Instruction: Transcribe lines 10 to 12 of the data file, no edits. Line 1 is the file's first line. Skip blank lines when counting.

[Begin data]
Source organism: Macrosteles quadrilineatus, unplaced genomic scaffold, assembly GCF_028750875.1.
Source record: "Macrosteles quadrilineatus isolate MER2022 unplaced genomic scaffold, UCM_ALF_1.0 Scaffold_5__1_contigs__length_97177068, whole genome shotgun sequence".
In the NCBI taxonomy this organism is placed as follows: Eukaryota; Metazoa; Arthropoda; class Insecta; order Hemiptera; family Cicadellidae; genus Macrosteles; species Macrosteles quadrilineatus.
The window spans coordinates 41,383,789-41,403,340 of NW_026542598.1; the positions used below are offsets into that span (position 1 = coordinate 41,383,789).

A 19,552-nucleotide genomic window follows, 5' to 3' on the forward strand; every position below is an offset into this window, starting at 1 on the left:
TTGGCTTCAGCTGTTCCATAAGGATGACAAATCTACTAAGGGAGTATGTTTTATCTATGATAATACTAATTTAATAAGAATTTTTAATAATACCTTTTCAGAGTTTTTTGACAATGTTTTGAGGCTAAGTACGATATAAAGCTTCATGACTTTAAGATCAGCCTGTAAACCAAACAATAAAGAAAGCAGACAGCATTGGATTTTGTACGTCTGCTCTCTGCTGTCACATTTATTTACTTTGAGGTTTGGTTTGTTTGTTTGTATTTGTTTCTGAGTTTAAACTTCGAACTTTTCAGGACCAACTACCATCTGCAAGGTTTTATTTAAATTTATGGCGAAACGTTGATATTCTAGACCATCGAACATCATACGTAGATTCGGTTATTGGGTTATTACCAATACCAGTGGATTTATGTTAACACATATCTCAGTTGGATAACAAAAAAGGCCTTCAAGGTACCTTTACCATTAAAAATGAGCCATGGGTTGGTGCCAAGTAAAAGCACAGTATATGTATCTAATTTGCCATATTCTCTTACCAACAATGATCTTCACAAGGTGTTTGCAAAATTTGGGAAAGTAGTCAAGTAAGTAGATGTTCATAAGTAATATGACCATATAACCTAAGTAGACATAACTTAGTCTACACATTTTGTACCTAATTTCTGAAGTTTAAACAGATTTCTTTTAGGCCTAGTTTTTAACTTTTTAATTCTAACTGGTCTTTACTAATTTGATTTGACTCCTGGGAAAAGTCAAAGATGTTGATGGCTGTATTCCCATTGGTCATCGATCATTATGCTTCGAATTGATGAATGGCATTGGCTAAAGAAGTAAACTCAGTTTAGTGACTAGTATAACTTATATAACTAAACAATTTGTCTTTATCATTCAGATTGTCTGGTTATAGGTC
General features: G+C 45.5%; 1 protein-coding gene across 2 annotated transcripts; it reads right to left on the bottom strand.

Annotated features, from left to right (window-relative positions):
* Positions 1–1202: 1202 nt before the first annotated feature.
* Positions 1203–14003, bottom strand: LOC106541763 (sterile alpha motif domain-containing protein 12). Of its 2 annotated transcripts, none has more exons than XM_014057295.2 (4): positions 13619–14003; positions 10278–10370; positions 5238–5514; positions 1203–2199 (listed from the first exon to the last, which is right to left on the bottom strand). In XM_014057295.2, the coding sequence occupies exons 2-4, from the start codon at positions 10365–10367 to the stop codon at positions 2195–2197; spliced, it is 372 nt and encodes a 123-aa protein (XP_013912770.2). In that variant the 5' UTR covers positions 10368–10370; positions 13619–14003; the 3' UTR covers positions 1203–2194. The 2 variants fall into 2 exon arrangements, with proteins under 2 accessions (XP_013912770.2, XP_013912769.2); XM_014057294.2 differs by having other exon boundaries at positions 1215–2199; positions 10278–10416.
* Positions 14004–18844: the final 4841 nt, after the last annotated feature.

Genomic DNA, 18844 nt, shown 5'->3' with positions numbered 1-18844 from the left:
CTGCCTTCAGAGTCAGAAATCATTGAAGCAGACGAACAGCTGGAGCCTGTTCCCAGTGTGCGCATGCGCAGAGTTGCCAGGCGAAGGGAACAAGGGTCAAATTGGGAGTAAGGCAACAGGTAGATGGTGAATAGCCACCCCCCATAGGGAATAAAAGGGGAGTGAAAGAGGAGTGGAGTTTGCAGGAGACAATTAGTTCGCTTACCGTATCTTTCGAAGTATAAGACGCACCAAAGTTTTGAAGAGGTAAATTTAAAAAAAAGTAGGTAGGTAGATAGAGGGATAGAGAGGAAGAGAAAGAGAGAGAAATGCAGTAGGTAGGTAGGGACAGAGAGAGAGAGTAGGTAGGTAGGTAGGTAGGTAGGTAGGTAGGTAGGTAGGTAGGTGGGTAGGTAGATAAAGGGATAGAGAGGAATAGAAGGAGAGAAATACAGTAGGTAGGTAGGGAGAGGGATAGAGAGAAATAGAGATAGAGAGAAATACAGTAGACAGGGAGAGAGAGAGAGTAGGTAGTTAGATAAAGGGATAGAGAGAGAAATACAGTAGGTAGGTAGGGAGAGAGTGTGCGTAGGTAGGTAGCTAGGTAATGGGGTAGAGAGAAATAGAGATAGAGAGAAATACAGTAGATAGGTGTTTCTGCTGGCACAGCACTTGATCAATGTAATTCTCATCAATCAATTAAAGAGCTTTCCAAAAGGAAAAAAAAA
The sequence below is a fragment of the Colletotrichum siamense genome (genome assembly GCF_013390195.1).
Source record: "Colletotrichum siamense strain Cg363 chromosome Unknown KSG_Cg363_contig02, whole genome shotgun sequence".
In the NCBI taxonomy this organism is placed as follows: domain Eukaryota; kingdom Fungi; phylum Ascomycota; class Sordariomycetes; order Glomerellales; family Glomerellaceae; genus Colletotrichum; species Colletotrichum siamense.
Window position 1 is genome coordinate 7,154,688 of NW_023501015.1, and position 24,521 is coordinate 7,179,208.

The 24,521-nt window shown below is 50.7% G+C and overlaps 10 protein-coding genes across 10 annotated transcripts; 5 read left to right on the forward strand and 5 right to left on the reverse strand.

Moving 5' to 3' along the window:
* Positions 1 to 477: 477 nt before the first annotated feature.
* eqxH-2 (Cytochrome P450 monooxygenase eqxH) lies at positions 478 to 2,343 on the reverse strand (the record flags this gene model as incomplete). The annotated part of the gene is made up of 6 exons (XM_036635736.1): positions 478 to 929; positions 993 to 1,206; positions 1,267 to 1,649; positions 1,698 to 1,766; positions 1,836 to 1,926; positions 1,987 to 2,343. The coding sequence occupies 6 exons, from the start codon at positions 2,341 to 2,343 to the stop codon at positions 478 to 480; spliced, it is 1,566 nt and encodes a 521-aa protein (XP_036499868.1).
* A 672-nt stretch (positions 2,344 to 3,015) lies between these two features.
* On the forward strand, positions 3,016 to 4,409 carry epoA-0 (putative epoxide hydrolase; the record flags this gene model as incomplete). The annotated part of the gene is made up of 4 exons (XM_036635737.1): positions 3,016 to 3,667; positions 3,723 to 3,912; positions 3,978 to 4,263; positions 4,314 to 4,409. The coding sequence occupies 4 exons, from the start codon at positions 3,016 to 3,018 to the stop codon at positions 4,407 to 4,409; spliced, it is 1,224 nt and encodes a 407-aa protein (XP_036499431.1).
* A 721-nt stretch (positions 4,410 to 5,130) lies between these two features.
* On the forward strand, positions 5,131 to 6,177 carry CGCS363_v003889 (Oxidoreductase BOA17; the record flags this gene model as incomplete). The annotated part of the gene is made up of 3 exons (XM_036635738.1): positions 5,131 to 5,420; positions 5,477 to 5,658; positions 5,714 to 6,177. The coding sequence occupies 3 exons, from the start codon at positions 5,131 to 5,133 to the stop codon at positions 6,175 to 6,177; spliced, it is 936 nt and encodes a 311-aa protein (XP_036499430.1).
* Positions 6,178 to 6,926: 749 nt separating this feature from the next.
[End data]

* Positions 1203–14003, bottom strand: LOC106541763 (sterile alpha motif domain-containing protein 12). Of its 2 annotated transcripts, none has more exons than XM_014057295.2 (4): positions 13619–14003; positions 10278–10370; positions 5238–5514; positions 1203–2199 (listed from the first exon to the last, which is right to left on the bottom strand). In XM_014057295.2, the coding sequence occupies exons 2-4, from the start codon at positions 10365–10367 to the stop codon at positions 2195–2197; spliced, it is 372 nt and encodes a 123-aa protein (XP_013912770.2). In that variant the 5' UTR covers positions 10368–10370; positions 13619–14003; the 3' UTR covers positions 1203–2194. The 2 variants fall into 2 exon arrangements, with proteins under 2 accessions (XP_013912770.2, XP_013912769.2); XM_014057294.2 differs by having other exon boundaries at positions 1215–2199; positions 10278–10416.
* Positions 14004–18844: the final 4841 nt, after the last annotated feature.

Genomic DNA, 18844 nt, shown 5'->3' with positions numbered 1-18844 from the left: